Baking Bread!

By: Sharon Katz Cooper  

What better way to spend a blustery March afternoon than in your own warm kitchen with the smell of fresh bread wafting out into the room? Baking bread can be both an educational and a delicious experience for children – and a great way to start a new family tradition. Bread-making goes back thousands of years in human history, and almost every culture has its own special kind of bread.

Bread can also be a healthy and important building block for your family’s diet. Whole grains and wholesome ingredients fill an essential niche in the food pyramid. And the chemistry behind bread-making is fascinating for most children – and their parents! For more information on the science of bread, check out:  www.exploratorium.edu/cooking/bread/bread_science.html

What You Need

• 1 1/2 cups of lukewarm water

• 1/4 cup sugar, divided

• 1 tablespoon active dry yeast

• 3 large eggs

• 1 teaspoon salt

• 1/3 cup vegetable or light olive oil

• 1/4 cup honey

• 2 cups all purpose flour

• 3 1/2cups whole wheat flour

• 2 1/2 tablespoons vital wheat gluten, optional (available in the baking aisle, improves texture and flavor)

What to Do

1. Place the warm water in a large mixing bowl. Sprinkle a tablespoon of the sugar into the water and then sprinkle the yeast on top. Leave the yeast mixture for about ten minutes and watch what happens. You should see it bubbling and frothing. This is called proofing the yeast. The sugar is the food for the yeast. (If it doesn’t froth, your yeast may not be good, and you should start again with new yeast.)

2. Once you have a bowl of frothing yeast, add the eggs, salt, oil, honey and the rest of the sugar. Mix well with a stand mixer, hand mixer, or a wooden spoon. Set aside.

3. In a separate bowl, mix your flours and the wheat gluten.

4. Then start adding the flour mixture to the liquid mixture, one cup at a time. Use a stand mixer, or a big wooden spoon. As the mixture becomes more dough-like, you’ll want to switch to mixing with your hands. Depending on the humidity of the day and your kitchen, you may not need to use all of the flour.

5. Once you have soft, non-sticky dough, it’s time for kneading! Get out a large wooden cutting board and sprinkle some flour on it. Place your dough ball on the board and cut it into a few manageable pieces. Then knead it with your hands for about 5-10 minutes.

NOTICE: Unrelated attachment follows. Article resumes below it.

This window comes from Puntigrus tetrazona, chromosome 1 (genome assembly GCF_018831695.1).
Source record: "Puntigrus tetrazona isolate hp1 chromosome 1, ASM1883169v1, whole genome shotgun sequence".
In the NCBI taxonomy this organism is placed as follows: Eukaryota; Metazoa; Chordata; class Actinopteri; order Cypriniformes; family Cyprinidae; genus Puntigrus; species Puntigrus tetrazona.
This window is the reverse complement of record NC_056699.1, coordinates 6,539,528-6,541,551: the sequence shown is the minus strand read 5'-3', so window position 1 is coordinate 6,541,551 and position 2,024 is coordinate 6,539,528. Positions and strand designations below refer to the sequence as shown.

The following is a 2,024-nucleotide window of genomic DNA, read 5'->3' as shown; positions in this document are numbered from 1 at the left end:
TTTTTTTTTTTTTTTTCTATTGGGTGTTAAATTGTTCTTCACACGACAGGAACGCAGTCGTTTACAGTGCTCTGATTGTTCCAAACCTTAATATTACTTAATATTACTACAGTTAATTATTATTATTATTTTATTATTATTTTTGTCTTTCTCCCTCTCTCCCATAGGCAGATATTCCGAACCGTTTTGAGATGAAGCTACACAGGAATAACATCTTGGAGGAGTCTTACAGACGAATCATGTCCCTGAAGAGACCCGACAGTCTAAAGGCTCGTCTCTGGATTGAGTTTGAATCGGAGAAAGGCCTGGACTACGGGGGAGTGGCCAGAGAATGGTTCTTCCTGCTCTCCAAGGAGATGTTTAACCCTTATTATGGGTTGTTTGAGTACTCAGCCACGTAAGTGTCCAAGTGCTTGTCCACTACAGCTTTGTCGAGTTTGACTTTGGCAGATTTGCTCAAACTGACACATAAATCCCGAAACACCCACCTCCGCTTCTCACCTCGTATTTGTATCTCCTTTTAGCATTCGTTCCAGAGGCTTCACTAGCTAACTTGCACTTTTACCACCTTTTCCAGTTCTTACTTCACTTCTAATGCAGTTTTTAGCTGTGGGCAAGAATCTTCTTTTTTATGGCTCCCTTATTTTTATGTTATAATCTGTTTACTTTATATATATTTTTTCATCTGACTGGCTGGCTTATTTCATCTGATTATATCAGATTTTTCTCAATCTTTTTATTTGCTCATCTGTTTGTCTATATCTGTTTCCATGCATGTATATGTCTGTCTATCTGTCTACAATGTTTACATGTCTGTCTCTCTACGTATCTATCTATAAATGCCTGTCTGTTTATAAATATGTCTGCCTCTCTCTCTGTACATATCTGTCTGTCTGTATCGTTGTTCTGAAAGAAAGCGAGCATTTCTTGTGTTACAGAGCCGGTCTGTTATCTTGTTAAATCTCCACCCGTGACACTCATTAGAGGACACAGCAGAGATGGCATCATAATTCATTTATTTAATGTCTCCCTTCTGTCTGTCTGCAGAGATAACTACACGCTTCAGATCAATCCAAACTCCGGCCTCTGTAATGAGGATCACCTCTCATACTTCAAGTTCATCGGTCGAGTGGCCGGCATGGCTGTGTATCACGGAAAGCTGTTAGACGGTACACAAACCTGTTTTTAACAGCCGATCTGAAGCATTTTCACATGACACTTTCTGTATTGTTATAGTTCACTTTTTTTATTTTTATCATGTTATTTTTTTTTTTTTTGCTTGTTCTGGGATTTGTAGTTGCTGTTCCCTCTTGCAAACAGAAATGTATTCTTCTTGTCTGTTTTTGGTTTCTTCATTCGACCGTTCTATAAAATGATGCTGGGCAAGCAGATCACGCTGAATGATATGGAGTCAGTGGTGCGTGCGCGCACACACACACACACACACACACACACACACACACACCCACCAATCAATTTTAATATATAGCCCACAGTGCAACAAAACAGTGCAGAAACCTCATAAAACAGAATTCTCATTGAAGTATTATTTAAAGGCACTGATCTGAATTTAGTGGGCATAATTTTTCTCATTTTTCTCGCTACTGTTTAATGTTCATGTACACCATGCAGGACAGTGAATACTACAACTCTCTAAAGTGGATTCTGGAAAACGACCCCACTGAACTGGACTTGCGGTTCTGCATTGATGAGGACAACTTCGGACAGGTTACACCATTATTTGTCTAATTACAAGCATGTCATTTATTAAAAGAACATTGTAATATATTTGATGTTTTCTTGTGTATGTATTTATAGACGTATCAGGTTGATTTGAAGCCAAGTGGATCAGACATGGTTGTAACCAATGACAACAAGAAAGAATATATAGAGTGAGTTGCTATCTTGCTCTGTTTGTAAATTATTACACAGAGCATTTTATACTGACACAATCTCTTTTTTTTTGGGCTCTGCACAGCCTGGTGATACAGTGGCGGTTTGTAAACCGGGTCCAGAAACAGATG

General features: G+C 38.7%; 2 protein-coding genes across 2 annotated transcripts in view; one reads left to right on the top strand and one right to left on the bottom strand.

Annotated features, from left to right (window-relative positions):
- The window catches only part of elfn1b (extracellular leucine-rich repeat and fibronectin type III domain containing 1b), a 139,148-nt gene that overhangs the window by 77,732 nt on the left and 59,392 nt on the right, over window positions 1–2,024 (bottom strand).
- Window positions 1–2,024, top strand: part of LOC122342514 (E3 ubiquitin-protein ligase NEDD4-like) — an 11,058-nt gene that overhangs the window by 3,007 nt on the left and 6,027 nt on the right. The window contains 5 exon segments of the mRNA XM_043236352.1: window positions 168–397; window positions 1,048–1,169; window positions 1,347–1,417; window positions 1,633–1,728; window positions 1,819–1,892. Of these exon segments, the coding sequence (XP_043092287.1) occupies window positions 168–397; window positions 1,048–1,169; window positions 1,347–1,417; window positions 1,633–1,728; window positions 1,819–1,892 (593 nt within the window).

6. Place the dough balls back into your mixing bowl, cover and leave in a warm place until they have doubled in size – about 1 hour.

7. When they are done rising, take a look at them. Ask your children, what happened? Why do they think the dough changed?

8. Ask a child to “punch down” the dough with a clean fist.

9. Again, cut the dough into several pieces and knead with your hands for several minutes.

10. Then shape the dough as you like. You can place it in greased loaf pans, make a free-form shape or divide it into pieces make rolls.

11. Cover and let rise again for about an hour.

12. Bake in a 350 degree oven for 25-30 minutes (10-15 minutes for rolls), until golden brown on top. A fully cooked loaf will sound hollow when tapped.

This Helps Develop. . .

Cognitive skills – the mental process of knowing by developing awareness, perception and reasoning.

Going through a series of step-by-step instructions is an important basic science skill and contributes to development of logical reasoning.

Fine motor skills – the use of small muscle movements in the hands that occur in coordination with the eyes.

Using measuring spoons, mixing, and kneading helps to build fine motor skills and hand-eye coordination.

Language – the expressive ability to communicate ideas and needs, and the receptive ability to understand what is said or written.

Encouraging your child to describe her predictions and observations of bread-making helps to build and strengthen description and verbal skills.

Social emotional development involves a child’s feelings of self worth and confidence.

Kids love to create things, and food is central to many children’s daily experiences. By making their own bread, children will gain confidence and become proud of their baking abilities, and have a tasty treat to share. v

This monthly family activity series, “Hands-on-Kids!” is brought to you by a partnership between the Children’s Science Center (CSC) and FAMILY Magazine. CSC is committed to building a place where children can grow in their love of learning that will carry them into adulthood. We invite you to visit the CSC website, www.TheChildrensScienceCenter.org, where you and your children can “Explore, Create, Inspire.” Sharon Katz Cooper is an educator and freelance writer in Fairfax. She is a volunteer with CSC.

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